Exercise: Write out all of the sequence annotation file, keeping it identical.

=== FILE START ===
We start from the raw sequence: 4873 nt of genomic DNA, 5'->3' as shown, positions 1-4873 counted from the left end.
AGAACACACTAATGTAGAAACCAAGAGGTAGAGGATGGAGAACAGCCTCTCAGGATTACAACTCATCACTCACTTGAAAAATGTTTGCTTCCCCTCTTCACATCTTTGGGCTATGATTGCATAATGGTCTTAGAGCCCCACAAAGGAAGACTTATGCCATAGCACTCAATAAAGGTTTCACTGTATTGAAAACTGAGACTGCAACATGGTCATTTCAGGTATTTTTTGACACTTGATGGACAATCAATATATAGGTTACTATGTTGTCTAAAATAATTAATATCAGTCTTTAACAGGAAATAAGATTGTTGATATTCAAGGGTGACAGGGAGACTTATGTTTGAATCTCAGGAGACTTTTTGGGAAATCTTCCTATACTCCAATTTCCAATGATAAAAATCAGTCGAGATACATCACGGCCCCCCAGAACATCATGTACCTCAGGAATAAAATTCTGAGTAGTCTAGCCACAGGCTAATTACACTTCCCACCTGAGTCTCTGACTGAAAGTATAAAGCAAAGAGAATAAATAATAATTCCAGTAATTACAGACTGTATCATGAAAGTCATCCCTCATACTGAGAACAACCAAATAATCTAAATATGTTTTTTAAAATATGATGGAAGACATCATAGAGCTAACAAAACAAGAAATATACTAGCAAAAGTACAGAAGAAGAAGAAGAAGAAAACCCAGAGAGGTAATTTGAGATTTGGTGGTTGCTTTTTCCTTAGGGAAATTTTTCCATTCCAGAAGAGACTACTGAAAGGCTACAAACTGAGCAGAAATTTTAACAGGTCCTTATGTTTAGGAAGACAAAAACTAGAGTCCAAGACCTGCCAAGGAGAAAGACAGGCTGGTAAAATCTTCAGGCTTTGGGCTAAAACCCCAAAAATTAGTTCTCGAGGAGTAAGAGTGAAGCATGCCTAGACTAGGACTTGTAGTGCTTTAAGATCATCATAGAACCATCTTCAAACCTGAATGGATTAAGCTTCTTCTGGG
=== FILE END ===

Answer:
We start from the raw sequence: 4873 nt of genomic DNA, 5'->3' as shown, positions 1-4873 counted from the left end.
AGAACACACTAATGTAGAAACCAAGAGGTAGAGGATGGAGAACAGCCTCTCAGGATTACAACTCATCACTCACTTGAAAAATGTTTGCTTCCCCTCTTCACATCTTTGGGCTATGATTGCATAATGGTCTTAGAGCCCCACAAAGGAAGACTTATGCCATAGCACTCAATAAAGGTTTCACTGTATTGAAAACTGAGACTGCAACATGGTCATTTCAGGTATTTTTTGACACTTGATGGACAATCAATATATAGGTTACTATGTTGTCTAAAATAATTAATATCAGTCTTTAACAGGAAATAAGATTGTTGATATTCAAGGGTGACAGGGAGACTTATGTTTGAATCTCAGGAGACTTTTTGGGAAATCTTCCTATACTCCAATTTCCAATGATAAAAATCAGTCGAGATACATCACGGCCCCCCAGAACATCATGTACCTCAGGAATAAAATTCTGAGTAGTCTAGCCACAGGCTAATTACACTTCCCACCTGAGTCTCTGACTGAAAGTATAAAGCAAAGAGAATAAATAATAATTCCAGTAATTACAGACTGTATCATGAAAGTCATCCCTCATACTGAGAACAACCAAATAATCTAAATATGTTTTTTAAAATATGATGGAAGACATCATAGAGCTAACAAAACAAGAAATATACTAGCAAAAGTACAGAAGAAGAAGAAGAAGAAAACCCAGAGAGGTAATTTGAGATTTGGTGGTTGCTTTTTCCTTAGGGAAATTTTTCCATTCCAGAAGAGACTACTGAAAGGCTACAAACTGAGCAGAAATTTTAACAGGTCCTTATGTTTAGGAAGACAAAAACTAGAGTCCAAGACCTGCCAAGGAGAAAGACAGGCTGGTAAAATCTTCAGGCTTTGGGCTAAAACCCCAAAAATTAGTTCTCGAGGAGTAAGAGTGAAGCATGCCTAGACTAGGACTTGTAGTGCTTTAAGATCATCATAGAACCATCTTCAAACCTGAATGGATTAAGCTTCTTCTGGG